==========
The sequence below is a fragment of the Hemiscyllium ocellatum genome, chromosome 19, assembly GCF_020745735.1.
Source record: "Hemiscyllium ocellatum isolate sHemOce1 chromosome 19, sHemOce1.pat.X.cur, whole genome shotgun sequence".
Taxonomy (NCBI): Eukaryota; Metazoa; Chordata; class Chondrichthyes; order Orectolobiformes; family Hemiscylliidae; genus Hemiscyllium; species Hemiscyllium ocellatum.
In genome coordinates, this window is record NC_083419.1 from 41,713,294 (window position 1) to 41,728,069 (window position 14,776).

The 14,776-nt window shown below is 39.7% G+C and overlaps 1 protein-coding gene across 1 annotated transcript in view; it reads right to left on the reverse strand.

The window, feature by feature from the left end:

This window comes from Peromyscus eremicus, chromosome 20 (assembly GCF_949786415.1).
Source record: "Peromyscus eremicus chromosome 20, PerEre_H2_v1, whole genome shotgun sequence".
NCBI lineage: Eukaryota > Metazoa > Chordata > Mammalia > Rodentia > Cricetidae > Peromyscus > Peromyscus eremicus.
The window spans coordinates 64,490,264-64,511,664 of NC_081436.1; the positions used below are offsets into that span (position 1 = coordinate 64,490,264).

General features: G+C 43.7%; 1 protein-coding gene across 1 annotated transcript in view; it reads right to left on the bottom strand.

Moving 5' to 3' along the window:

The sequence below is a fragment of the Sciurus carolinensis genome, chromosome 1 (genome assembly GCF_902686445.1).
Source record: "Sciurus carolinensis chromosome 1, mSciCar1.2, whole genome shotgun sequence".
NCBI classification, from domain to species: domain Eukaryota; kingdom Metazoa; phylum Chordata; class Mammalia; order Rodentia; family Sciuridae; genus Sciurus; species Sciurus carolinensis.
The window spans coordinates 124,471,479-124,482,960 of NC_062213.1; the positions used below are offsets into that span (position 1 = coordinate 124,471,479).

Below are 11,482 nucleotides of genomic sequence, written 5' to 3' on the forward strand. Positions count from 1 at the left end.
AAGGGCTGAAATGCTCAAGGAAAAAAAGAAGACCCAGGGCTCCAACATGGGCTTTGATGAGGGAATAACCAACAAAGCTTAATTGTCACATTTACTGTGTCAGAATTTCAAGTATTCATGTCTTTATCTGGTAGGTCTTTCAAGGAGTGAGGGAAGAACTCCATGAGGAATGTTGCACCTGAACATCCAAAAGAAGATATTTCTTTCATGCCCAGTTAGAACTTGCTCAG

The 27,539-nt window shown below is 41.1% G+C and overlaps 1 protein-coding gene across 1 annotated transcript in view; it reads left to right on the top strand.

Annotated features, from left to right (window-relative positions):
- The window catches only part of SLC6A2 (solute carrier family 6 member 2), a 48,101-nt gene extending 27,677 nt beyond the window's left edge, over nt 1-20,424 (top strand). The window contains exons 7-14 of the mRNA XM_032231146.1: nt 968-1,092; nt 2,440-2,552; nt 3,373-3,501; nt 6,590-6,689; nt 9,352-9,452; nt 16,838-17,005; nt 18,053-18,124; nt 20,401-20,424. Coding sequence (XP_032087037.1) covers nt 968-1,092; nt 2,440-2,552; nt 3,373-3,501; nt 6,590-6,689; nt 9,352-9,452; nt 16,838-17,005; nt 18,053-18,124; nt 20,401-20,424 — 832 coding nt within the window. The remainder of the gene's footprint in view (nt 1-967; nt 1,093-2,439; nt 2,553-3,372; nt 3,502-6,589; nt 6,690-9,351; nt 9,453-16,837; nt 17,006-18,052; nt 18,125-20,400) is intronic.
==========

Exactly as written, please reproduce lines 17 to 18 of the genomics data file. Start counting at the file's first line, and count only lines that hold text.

Below are 11,482 nucleotides of genomic sequence, written 5' to 3' on the forward strand. Positions count from 1 at the left end.
AAGGGCTGAAATGCTCAAGGAAAAAAAGAAGACCCAGGGCTCCAACATGGGCTTTGATGAGGGAATAACCAACAAAGCTTAATTGTCACATTTACTGTGTCAGAATTTCAAGTATTCATGTCTTTATCTGGTAGGTCTTTCAAGGAGTGAGGGAAGAACTCCATGAGGAATGTTGCACCTGAACATCCAAAAGAAGATATTTCTTTCATGCCCAGTTAGAACTTGCTCAG